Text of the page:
Safe consumption: The debate

Safe consumption: The debate

In the first of a three-part series, we enter into the heated, emotional, and sometimes bitter debate around one of the most controversial policy proposals in the country.

In January 2017, Seattle and King County made national headlines: They announced their intentions to build the first two supervised consumption sites in the U.S. as a way to help combat the opioid crisis. The sites, also known as Community Health Engagement Locations (CHELs), safe consumption sites, or heroin injection sites, depending on whom you ask, are places where people can inject or consume illicit drugs legally and under medical supervision. They’re designed to prevent the spread of diseases like HIV and Hepatitis C, as well as overdose deaths, and can serve as a way to connect people to treatment and other health and social services. But lots of people and public officials both in and outside of Seattle are vehemently opposed to the idea, and more than a dozen cities in the region have permanently banned them. This is Part One of a three-part series on the heated, emotional, and sometimes bitter debate in the Seattle area around one of the most controversial policy proposals in the country.

Featuring interviews with Turina James, Joshua Freed, Jared Nieuwenhuis, and King County Executive Dow Constantine.

Music by Kevin MacLeod, Kai Engel, Nctrnm, The Insider, and Leeni Ramadan

This week’s cover photo is an image of the injection room at Insite, the supervised consumption facility in Vancouver, B.C., and was taken by Nicole Jennings.




In consideration of how we voice our opinions in the modern world, we’ve closed comments on our websites. We value the opinions of our readers and we encourage you to keep the conversation going.

Please feel free to share your story tips by emailing editor@bothell-reporter.com.

To share your opinion for publication, submit a letter through our website https://www.bothell-reporter.com/submit-letter/. Include your name, address and daytime phone number. (We’ll only publish your name and hometown.) We reserve the right to edit letters, but if you keep yours to 300 words or less, we won’t ask you to shorten it.

More in Northwest

This October 2021 photo provided by Pfizer shows kid-size doses of its COVID-19 vaccine.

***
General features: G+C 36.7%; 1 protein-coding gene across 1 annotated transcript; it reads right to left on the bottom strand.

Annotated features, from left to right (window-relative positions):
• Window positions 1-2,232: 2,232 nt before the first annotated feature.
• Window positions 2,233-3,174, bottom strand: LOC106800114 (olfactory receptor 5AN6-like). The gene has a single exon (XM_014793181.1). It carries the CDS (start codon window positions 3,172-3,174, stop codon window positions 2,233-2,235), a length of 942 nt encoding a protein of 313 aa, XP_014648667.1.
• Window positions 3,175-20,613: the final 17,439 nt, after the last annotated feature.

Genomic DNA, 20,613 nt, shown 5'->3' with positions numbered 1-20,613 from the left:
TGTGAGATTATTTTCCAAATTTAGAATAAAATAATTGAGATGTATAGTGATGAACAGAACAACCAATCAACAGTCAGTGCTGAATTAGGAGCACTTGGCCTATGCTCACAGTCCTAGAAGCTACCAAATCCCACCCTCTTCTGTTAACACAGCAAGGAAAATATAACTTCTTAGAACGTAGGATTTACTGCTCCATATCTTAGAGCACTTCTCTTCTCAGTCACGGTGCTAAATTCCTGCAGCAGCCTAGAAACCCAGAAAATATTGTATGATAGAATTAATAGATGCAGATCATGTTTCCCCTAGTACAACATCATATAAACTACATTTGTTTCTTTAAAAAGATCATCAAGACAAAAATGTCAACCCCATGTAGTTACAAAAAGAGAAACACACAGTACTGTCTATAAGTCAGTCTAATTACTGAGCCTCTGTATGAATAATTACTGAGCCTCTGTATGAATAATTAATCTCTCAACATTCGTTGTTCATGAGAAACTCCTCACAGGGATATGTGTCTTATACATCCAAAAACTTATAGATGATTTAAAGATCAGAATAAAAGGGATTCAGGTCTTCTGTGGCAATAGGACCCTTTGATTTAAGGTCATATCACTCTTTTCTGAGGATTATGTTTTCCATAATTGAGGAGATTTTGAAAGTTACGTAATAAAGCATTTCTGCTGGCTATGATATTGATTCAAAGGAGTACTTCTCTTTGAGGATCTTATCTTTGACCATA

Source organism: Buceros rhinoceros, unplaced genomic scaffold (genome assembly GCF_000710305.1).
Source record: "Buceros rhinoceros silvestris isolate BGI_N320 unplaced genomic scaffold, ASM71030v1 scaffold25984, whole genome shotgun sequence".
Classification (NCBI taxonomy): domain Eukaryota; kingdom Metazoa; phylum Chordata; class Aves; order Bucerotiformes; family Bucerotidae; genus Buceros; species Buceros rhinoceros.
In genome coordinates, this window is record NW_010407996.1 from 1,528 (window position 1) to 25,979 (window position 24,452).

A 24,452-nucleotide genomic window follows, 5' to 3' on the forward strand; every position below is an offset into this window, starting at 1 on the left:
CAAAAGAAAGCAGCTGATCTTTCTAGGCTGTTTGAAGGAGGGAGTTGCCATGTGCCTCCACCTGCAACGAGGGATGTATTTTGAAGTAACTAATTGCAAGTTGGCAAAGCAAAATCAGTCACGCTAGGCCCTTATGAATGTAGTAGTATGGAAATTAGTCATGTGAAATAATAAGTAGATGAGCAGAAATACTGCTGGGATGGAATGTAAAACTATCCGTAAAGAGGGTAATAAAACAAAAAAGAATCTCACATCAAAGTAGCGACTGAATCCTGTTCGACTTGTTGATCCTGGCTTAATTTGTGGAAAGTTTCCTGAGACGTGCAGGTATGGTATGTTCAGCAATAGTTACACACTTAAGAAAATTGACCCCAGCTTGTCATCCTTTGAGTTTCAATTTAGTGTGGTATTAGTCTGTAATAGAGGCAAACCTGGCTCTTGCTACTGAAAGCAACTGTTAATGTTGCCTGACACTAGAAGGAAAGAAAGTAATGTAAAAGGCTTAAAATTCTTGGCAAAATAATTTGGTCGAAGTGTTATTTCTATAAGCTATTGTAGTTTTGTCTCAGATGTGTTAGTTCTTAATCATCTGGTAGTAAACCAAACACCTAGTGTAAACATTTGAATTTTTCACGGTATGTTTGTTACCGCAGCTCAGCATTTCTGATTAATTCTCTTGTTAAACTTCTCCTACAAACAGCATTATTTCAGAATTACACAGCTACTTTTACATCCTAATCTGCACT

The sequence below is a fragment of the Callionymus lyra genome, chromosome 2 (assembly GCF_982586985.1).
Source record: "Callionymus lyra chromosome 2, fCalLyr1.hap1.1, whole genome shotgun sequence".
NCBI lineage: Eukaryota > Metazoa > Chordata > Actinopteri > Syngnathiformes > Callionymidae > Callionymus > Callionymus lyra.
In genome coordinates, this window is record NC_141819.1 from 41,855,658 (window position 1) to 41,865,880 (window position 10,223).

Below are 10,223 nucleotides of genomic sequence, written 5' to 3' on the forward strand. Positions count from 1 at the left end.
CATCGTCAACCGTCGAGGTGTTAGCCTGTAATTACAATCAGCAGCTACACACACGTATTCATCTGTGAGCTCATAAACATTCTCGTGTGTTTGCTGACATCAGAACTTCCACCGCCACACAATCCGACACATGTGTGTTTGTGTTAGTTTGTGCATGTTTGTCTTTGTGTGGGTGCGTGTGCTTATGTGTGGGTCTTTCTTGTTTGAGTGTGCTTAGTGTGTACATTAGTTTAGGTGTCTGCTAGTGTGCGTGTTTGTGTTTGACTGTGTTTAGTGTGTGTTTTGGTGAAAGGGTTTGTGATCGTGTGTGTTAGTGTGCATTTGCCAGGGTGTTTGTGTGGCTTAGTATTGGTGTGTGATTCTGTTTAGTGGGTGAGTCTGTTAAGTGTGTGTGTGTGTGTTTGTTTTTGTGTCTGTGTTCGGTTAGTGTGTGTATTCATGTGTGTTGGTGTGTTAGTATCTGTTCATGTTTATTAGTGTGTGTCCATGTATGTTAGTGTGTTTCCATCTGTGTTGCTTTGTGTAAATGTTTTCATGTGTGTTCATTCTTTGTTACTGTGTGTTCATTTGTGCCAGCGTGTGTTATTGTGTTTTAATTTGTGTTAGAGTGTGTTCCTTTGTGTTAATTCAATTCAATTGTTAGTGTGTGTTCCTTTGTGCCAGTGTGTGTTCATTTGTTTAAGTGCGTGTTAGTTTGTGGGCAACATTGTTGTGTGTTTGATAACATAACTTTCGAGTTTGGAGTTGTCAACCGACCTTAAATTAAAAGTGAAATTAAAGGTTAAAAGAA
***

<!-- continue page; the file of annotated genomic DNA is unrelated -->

King County woman among first in state to test positive for Omicron

Omicron appears to be more transmissible than the Delta variant.

Stock photo
Kreidler asks insurers for more information on credit scores

Companies raising rates for customers with credit removed as a rating factor

File photo
Black drivers disproportionately pulled over by WSP in King, Pierce counties

A study by WSU researchers examined over 3 million traffic stops performed by WSP officers.

t
More than 129,000 kids in state receive first dose of COVID-19 vaccine

During first month of eligibility for those ages 5 to 11; expects to slow spread, protect children

Keith Wagoner
Senator becomes first GOP candidate for secretary of state

Sen. Keith Wagoner will challenge Democrat Steve Hobbs, who was appointed to the statewide post in November

t
Task force recommends reforms to improve state’s response to sexual assault

Recommendations include addressing shortage of sexual assault trauma nurses

File photo
As new COVID-19 variant looms, vaccination disparities linger in King County

County data shows gaps among age, geography and race.

Sen. Steve Hobbs. File photo
Sen. Steve Hobbs named secretary of state

Gov. Jay Inslee appointed the Snohomish County Democrat to succeed departing Republican Kim Wyman.

Stock photo
Children ages 5 to 11 eligible for Pfizer-BioNTech COVID-19 vaccine

State DOH officials say pediatric vaccine will help protect children, slow disease spread

Most Read